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Cutler says don't expect Bears' offense to match D

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Cutler says don't expect Bears' offense to match D

LAKE FOREST, Ill. (AP) The idea that the Chicago Bears' offense will match its jaw-dropping defense this season just might be a little far-fetched.

That's the word from quarterback Jay Cutler.

``We're not going to catch the defense this year,'' Cutler said. ``It's not going to happen. We're eight, nine years behind those guys. They've been in the same system a long time. We've just go to focus on ourselves. Every guy has just got to get a little bit better each week, every day at practice. If we get a little bit better by the end of the season, we'll be better.''

For all the hype coming into the season, the offense remains a work in progress. That hasn't stopped the Bears (7-1, No. 3 In AP Pro32) from grabbing the NFC North lead heading into Sunday's showdown with AFC South leader Houston.

It just hasn't happened quite the way they envisioned. Now, they're going against a dominant defense in a matchup between two of the league's best teams.

It's a big test for an offense that many thought had the potential to be explosive isn't quite living up to the billing.

``I think you guys have to understand we're not going to look like the New England Patriots,'' star receiver Brandon Marshall said. ``We're not going to look like the New Orleans Saints' offense. We're the Chicago Bears' offense.''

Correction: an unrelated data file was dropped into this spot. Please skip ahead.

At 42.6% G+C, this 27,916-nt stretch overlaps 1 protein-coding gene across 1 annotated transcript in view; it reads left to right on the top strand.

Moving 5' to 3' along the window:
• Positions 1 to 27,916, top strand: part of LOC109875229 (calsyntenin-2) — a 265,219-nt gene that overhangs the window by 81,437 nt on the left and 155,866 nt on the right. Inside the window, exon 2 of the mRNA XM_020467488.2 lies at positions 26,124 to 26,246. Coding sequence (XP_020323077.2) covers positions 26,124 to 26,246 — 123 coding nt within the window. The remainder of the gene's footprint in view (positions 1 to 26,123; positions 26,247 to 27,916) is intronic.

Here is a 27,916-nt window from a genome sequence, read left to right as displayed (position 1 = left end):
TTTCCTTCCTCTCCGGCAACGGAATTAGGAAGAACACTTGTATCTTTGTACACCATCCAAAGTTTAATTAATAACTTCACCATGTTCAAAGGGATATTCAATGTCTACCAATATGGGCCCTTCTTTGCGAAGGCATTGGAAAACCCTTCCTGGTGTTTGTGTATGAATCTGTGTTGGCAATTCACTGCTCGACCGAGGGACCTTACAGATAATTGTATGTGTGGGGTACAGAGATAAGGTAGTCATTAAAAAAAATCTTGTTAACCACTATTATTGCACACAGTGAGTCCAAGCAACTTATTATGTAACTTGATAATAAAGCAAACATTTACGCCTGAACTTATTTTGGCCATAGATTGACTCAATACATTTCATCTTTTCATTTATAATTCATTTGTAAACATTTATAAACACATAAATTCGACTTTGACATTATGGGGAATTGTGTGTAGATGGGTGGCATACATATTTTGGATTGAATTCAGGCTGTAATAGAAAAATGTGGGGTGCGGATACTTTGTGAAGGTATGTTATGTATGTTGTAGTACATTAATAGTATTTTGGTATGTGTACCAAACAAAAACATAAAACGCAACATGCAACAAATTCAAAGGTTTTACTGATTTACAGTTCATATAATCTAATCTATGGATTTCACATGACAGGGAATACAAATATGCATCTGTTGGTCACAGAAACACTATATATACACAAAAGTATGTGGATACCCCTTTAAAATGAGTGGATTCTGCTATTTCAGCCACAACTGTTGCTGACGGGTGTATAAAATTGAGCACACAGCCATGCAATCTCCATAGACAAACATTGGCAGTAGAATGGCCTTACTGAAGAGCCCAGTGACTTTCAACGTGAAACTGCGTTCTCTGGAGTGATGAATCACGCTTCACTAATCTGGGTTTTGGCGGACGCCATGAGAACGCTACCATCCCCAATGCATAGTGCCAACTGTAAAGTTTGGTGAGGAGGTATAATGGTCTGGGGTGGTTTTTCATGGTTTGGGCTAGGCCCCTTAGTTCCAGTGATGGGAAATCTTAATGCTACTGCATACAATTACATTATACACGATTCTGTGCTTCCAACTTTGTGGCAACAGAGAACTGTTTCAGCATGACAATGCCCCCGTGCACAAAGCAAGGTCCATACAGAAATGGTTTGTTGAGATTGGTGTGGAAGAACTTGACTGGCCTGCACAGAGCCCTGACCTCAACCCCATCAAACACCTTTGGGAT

And it might not be as shiny and flashy, at least not this season.

That didn't stop Marshall from pointing out that the offense scored 37 points in last week's 51-20 win at Tennessee, even though three of that group's touchdowns came on drives of 16 yards or less. The offense really didn't do much in that game until the second half.

He mentioned that the Bears have an elite quarterback in Cutler and running back in Matt Forte. Yet, he also said those expecting the Bears' offense to resemble New England's, New Orleans', Green Bay's or even Denver's when he and Cutler were there should probably forget about that, at least for now.

``We're going to do it our own way,'' Marshall said.

So when will it really click?

``I'm thinking 2015,'' he said in jest, before turning serious. ``We have goals. We want to win now. We want to win now. We're doing a good job of it and will we be a No. 1 offense this year? I don't know. It doesn't look like it but what we're doing is effective. We just have to be a little bit more productive and start a little bit faster.''

The Bears rank 25th overall on offense and 29th in the passing game, a surprise considering how dominant Marshall has been.

Now, they're about to meet a defense that might be overshadowed a bit this week even though it ranks among the league's best. For all the publicity the Bears' defenders are getting, consider what the Texans are doing.

They're third overall on defense, second against the run and fourth against the pass.

They're tied with Chicago for third with 25 sacks along with the New York Giants and Seattle Seahawks, including a league-leading 101/2 by J.J. Watt, and they're going up against a team with well-documented issues when it comes to protection. Cutler has been sacked 28 times and is second only to Aaron Rodgers in that category.